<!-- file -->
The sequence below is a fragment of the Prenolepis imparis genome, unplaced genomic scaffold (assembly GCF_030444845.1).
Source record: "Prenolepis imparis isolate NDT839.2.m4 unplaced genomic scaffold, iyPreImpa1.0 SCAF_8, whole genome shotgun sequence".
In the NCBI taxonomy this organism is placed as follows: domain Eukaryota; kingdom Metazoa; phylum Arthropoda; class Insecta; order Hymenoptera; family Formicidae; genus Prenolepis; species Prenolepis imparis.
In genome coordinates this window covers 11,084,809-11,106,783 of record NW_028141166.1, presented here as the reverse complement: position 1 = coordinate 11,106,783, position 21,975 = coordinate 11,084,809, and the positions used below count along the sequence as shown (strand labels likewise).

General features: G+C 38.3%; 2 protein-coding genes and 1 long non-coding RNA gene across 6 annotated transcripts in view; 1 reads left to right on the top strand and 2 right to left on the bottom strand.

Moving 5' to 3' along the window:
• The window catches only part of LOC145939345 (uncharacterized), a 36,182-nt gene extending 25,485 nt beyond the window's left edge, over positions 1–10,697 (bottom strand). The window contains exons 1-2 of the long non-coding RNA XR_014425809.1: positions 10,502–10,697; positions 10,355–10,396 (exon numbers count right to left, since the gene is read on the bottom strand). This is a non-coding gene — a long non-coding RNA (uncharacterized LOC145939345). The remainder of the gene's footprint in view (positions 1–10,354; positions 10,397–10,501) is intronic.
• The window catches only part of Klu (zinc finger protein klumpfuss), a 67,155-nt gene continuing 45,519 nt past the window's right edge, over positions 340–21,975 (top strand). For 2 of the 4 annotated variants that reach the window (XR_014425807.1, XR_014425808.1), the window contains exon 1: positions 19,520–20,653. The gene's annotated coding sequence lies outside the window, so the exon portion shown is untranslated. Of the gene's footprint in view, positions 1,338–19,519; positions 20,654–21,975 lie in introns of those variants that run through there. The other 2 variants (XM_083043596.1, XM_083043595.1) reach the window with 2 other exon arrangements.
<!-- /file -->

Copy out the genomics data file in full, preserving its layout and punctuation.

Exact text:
The sequence below is a fragment of the Prenolepis imparis genome, unplaced genomic scaffold (assembly GCF_030444845.1).
Source record: "Prenolepis imparis isolate NDT839.2.m4 unplaced genomic scaffold, iyPreImpa1.0 SCAF_8, whole genome shotgun sequence".
In the NCBI taxonomy this organism is placed as follows: domain Eukaryota; kingdom Metazoa; phylum Arthropoda; class Insecta; order Hymenoptera; family Formicidae; genus Prenolepis; species Prenolepis imparis.
In genome coordinates this window covers 11,084,809-11,106,783 of record NW_028141166.1, presented here as the reverse complement: position 1 = coordinate 11,106,783, position 21,975 = coordinate 11,084,809, and the positions used below count along the sequence as shown (strand labels likewise).

General features: G+C 38.3%; 2 protein-coding genes and 1 long non-coding RNA gene across 6 annotated transcripts in view; 1 reads left to right on the top strand and 2 right to left on the bottom strand.

Moving 5' to 3' along the window:
• The window catches only part of LOC145939345 (uncharacterized), a 36,182-nt gene extending 25,485 nt beyond the window's left edge, over positions 1–10,697 (bottom strand). The window contains exons 1-2 of the long non-coding RNA XR_014425809.1: positions 10,502–10,697; positions 10,355–10,396 (exon numbers count right to left, since the gene is read on the bottom strand). This is a non-coding gene — a long non-coding RNA (uncharacterized LOC145939345). The remainder of the gene's footprint in view (positions 1–10,354; positions 10,397–10,501) is intronic.
• The window catches only part of Klu (zinc finger protein klumpfuss), a 67,155-nt gene continuing 45,519 nt past the window's right edge, over positions 340–21,975 (top strand). For 2 of the 4 annotated variants that reach the window (XR_014425807.1, XR_014425808.1), the window contains exon 1: positions 19,520–20,653. The gene's annotated coding sequence lies outside the window, so the exon portion shown is untranslated. Of the gene's footprint in view, positions 1,338–19,519; positions 20,654–21,975 lie in introns of those variants that run through there. The other 2 variants (XM_083043596.1, XM_083043595.1) reach the window with 2 other exon arrangements.